With barely two months left in office before President-elect Donald Trump takes over, is President Obama consumed with the idea of cementing his legacy through championing one of his signature issues? Or is he out to leave his successor with more potential problems? And why are Republican lawmakers decrying the lack of transparency on the new secret deal Obama has entered into?
Australia has rejected nearly 2,500 refugees and the U.S. will come to the rescue and open its shores to them. Problem is, even top lawmakers are being denied crucial information on the identities of the refugees.
Sen. Chuck Grassley-R-Iowa and Rep. Bob Goodlatte, R-Va. wrote a letter to Department of Homeland Security Secretary Jeh Johnson and Secretary of State John Kerry, primarily wondering why their departments negotiated such a huge international agreement regarding refugees without even consulting or informing Congress.
Information about the individuals being considered for resettlement have been " classified" even though refugee admissions are traditionally considered public information. Officials, however, confirmed that the countries of origin of the refugees US is about to take in are Iran, Sri Lanka, Pakistan, Afghanistan, Somalia, Iraq and Sudan, as well as some deemed " stateless".
Iran, Sudan and Syria are included in the U.S. current State Sponsors of Terrorism List.
Center for Immigration Studies fellow Don Barnett said that the " stateless" category is what he worries about the most. He thinks that those belonging to this category could potentially be Burmese Muslims who have posed assimilation issues for countries that have taken them in. In Barnett's opinion this could set a dangerous precedent which gives the message that the U.S, will take any ethnic group which other nations don't get along with.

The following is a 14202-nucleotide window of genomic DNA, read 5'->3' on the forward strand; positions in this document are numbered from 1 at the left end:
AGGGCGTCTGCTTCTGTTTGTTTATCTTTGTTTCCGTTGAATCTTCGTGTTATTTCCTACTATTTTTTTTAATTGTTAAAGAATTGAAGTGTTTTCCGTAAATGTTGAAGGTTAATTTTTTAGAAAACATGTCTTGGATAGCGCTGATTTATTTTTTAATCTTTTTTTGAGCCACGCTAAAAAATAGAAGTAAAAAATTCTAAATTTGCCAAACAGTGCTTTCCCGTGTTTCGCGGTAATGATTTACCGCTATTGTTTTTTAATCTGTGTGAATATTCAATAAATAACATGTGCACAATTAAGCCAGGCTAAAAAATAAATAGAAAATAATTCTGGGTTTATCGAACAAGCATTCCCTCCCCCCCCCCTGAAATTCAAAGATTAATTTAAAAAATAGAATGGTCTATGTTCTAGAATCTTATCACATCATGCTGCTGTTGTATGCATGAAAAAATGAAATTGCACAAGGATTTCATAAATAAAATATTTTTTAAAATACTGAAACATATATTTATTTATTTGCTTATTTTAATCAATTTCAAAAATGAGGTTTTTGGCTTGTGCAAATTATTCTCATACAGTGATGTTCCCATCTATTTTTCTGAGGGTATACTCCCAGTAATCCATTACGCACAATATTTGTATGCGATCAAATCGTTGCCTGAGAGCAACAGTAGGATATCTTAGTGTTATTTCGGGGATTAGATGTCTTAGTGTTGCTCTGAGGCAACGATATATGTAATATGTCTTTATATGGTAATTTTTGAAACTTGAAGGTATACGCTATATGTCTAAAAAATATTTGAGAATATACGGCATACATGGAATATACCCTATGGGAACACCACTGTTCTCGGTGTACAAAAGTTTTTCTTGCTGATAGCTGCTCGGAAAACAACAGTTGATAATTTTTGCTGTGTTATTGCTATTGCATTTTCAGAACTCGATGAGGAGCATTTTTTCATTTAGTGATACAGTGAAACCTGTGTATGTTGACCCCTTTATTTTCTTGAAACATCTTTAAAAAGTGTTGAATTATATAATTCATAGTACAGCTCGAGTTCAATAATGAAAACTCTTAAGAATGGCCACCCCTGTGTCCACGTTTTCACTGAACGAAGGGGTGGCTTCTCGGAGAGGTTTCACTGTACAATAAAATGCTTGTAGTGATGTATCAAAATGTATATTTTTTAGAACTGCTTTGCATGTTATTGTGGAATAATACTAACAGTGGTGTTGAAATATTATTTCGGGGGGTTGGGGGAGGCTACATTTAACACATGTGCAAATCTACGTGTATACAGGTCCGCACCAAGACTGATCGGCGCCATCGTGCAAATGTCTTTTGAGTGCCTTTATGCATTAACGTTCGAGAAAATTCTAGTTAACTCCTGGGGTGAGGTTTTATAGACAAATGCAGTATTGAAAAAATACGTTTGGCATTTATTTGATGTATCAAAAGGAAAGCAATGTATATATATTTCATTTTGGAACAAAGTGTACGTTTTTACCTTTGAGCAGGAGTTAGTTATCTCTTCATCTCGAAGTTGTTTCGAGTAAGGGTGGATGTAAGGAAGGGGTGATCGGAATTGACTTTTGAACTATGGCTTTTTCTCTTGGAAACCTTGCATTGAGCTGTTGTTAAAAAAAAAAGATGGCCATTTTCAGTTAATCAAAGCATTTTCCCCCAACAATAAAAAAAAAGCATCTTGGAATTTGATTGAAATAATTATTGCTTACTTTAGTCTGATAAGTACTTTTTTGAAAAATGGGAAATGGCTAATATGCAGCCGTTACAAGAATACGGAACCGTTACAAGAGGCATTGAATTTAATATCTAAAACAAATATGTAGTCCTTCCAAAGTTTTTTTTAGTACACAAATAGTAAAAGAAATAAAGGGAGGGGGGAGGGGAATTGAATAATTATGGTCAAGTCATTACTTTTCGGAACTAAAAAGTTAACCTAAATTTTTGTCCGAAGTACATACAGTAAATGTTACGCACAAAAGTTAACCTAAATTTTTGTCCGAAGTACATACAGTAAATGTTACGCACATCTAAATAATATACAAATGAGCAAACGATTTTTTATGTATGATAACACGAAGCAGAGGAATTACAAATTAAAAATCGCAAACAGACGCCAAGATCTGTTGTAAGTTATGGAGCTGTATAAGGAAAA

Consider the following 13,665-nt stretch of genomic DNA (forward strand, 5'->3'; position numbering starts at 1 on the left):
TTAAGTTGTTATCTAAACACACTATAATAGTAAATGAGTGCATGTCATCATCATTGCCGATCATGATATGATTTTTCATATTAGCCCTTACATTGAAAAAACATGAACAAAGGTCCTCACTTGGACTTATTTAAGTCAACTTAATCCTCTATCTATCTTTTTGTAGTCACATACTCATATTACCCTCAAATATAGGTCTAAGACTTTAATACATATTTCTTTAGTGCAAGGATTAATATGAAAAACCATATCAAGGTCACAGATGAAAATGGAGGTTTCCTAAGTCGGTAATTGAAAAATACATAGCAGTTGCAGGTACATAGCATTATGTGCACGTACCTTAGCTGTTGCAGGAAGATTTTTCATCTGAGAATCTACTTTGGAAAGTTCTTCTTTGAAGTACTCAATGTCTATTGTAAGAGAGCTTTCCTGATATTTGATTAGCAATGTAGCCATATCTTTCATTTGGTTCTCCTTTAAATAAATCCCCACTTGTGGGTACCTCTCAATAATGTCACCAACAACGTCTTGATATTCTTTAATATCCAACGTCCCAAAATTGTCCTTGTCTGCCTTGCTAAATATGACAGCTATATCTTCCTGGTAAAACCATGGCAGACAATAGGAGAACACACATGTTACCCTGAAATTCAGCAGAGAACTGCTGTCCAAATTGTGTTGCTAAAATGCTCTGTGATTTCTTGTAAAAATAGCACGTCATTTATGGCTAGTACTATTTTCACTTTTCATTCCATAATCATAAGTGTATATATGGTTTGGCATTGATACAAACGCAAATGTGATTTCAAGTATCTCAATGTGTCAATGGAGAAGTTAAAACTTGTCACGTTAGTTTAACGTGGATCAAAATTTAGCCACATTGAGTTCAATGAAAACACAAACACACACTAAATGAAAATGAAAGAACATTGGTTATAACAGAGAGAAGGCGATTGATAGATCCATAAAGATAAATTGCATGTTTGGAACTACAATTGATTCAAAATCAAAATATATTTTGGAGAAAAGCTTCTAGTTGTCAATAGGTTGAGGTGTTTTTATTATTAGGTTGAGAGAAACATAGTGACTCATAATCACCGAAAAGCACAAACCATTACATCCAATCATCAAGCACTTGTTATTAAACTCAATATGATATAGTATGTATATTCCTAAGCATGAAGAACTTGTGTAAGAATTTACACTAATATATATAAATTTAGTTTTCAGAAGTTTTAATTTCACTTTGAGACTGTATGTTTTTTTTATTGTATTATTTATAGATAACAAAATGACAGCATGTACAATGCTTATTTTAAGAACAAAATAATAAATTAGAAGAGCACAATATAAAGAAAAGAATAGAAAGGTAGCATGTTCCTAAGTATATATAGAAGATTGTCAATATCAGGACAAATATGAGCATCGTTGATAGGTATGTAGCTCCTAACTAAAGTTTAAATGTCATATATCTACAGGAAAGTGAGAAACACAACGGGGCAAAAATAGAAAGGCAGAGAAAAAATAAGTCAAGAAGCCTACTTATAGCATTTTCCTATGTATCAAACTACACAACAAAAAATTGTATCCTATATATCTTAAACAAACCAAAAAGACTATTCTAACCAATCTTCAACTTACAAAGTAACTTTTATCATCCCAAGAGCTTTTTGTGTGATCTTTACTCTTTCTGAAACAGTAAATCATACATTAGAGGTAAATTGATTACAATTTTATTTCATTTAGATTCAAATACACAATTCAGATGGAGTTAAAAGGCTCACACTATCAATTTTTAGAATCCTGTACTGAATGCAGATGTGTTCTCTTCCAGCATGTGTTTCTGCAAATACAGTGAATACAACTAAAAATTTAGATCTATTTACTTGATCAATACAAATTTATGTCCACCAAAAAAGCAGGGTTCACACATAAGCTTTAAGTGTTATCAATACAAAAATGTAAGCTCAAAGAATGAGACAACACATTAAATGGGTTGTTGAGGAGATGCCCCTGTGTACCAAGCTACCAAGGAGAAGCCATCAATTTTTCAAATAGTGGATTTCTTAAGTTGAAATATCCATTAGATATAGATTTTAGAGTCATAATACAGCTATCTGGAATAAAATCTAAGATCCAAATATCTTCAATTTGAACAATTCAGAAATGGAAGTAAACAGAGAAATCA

Australia Prime Minister Malcolm Turnbull calls the agreement with the U.S. involving 2,465 refugees currently being held in Papa New Guinea and Nauru a " one off" arrangement. Barnett doubts the truthfulness of such statement by the Australian leader as he also scores the Obama administration for this " backroom deal with another country's refugee problem".
Australia has been widely criticized in the handling of its refugee problem, paying poorer island nation neighbors to maintain detention center for refugees, while refusing to give asylum to those wishing to enter its country without being vetted first.
There are also speculations that the U.S. and Australia may have reached a trade of refugees agreement, with Australia taking in refugees from Central America while US will open its doors to the ones coming from " the most dangerous areas of the world".
The State Department has said in a statement that the Obama administration is proud of its role in taking in refugees, even those " other nations don't want." The US also happens to be the largest refugee resettlement country in the world. Obama even announced that the government's resettlement program has grown substantially in the last year as the quota for refugees has even increased from 85,000 last year to this year's 110,000.
What the Obama administration should be explaining, however, is why some refugee deals are being done in secret, as well as clarify to the public the timing and costs of Obama's refugee agenda vis-a-vis any benefits of such to Americans.